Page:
nmut.flexbb(False) # default True
nmut.bbnbrs(0) # default zero
nmut.scorefxn(cart_scorefxn)
As written nmut.apply(pose) will segfault. This is because the TaskFactory has to be specified or it segfaults as discussed in the previous post.

tf = pyrosetta.rosetta.core.pack.task.TaskFactory()
nmut.task_factory(tf) # segfaults otherwise
However, now nmut.apply(pose) says it does not have a sequence. Using my class pyrosetta_documentarian.Documentarian to compare the protocol version and a blank one reveals some other settings. However, there appear two methods related to sequence: .init_sequence(seq) and .add_nt_seq_to_pose(pose). Trying them manually reveals that only the first is required. Which results in the following:
# NucleotideMutation name="mut" flexbb="0" bbnbrs="0" scorefxn="beta_nov15_cart"
nmut = pyrosetta.rosetta.protocols.evolution.NucleotideMutation()
nmut.flexbb(False) # default True
nmut.bbnbrs(0) # default zero
nmut.scorefxn(cart_scorefxn)
nmut.cache_task(False)
seq = ''.join([pyrosetta.rosetta.core.chemical.NucleotideTools.aa2randomCodon(aa) for aa in pose.sequence()])
nmut.init_sequence(seq)
# no to nmut.add_nt_seq_to_pose(pose)
tf = pyrosetta.rosetta.core.pack.task.TaskFactory()
nmut.task_factory(tf) # segfaults otherwise
This time, nmut.apply(pose), works and it reveals that FastRelax is being called behind the scenes.
nmut.compute_folding_energies(fa_scorefxn=cart_scorefxn, 
                              pose=pose, 
                              is_flexible=pyrosetta.rosetta.utility.vector1_bool(pose.total_residue()),
                              is_mutpos=pyrosetta.rosetta.utility.vector1_bool(pose.total_residue()),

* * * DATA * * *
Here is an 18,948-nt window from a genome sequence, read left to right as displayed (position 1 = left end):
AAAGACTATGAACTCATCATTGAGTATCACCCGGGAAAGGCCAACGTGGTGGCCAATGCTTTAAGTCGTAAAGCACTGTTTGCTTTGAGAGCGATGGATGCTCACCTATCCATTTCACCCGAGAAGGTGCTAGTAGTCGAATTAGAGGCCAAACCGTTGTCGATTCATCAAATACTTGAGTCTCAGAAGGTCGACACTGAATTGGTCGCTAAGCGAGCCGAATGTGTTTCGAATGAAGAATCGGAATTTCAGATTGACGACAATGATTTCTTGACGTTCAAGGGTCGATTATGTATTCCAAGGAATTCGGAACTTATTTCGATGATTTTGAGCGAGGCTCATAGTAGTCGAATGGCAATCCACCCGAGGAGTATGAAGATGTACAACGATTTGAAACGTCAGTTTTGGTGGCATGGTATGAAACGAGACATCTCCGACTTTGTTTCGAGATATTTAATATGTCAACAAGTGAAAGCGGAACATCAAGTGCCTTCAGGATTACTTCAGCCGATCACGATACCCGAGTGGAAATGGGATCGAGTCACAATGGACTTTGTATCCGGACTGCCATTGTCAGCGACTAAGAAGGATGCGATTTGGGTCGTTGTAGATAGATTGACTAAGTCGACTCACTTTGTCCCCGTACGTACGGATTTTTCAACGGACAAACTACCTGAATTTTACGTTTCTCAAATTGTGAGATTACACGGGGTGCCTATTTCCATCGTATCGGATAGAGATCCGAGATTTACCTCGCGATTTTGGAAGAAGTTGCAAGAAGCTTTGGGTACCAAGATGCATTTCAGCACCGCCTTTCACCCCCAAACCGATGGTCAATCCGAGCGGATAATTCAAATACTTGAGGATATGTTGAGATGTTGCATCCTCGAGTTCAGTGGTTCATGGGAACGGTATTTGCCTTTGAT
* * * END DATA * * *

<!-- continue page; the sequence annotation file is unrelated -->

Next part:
bbnbrs=nmut.bbnbrs(),
                              flexbb=nmut.flexbb()
                             )
The class also picks a random residue, but based on codons. Sometimes, one has very technical questions and the quickest thing is to simply look at the C++ code. I had the following questions for example:
  • What is the mutational spectrum used? Equiprobable, i.e. each nucleotide has a the same probability to mutate to any other
  • Can one change the genetic code? It is fixed
Now we can convert the other mover. Everything goes fine, until one hits add_filter which appears to want a lot of details —namely, add_filter(self, filter: pyrosetta.rosetta.protocols.filters.Filter, adaptive: bool, temp: float, sample_type: str, rank_by: bool). This adaptive business is because this mover is a GenericMonteCarloMover, which is an important mover to get to know, so do check out its official documentation —also to check what is inherited in a Python class the magic attribute .__mro__ is very handy.
Adaptive means that the filter settings change based on how the run is going, but by turning it off, it make it simply a mover that iteratively call another and accepts based on a filter. If one were scared of the GenericMonteCarloMover, but wanted simply a mover that applied another, but accepted it based on a filter, then pyrosetta.rosetta.protocols.simple_moves.ContingentAcceptMover wrapped by pyrosetta.rosetta.protocols.protein_interface_design.movers.LoopOver is the way forward, but has a lot less stuff. pyrosetta.rosetta.protocols.evolution.EvolutionaryDynamicsMover.__mro__ The EvolutionaryDynamicsMover mover iteratively calls NucleotideMutation and accepts the result if it passess the filter.
Now, let's add the settings as they appear in the tag.
# EvolutionaryDynamics name="evolve" reset_baselines="0" mover_name="mut" recover_low="0" preapply="0" drift="1" progress_file="trajectory_out.txt" filter_name="stability" trials="3" scorefxn_name="beta_nov15_cart" population_size="10000"
evo = pyrosetta.rosetta.protocols.evolution.EvolutionaryDynamicsMover()
evo.reset_baselines(False) # True by default
evo.set_recover_low(False) # True by default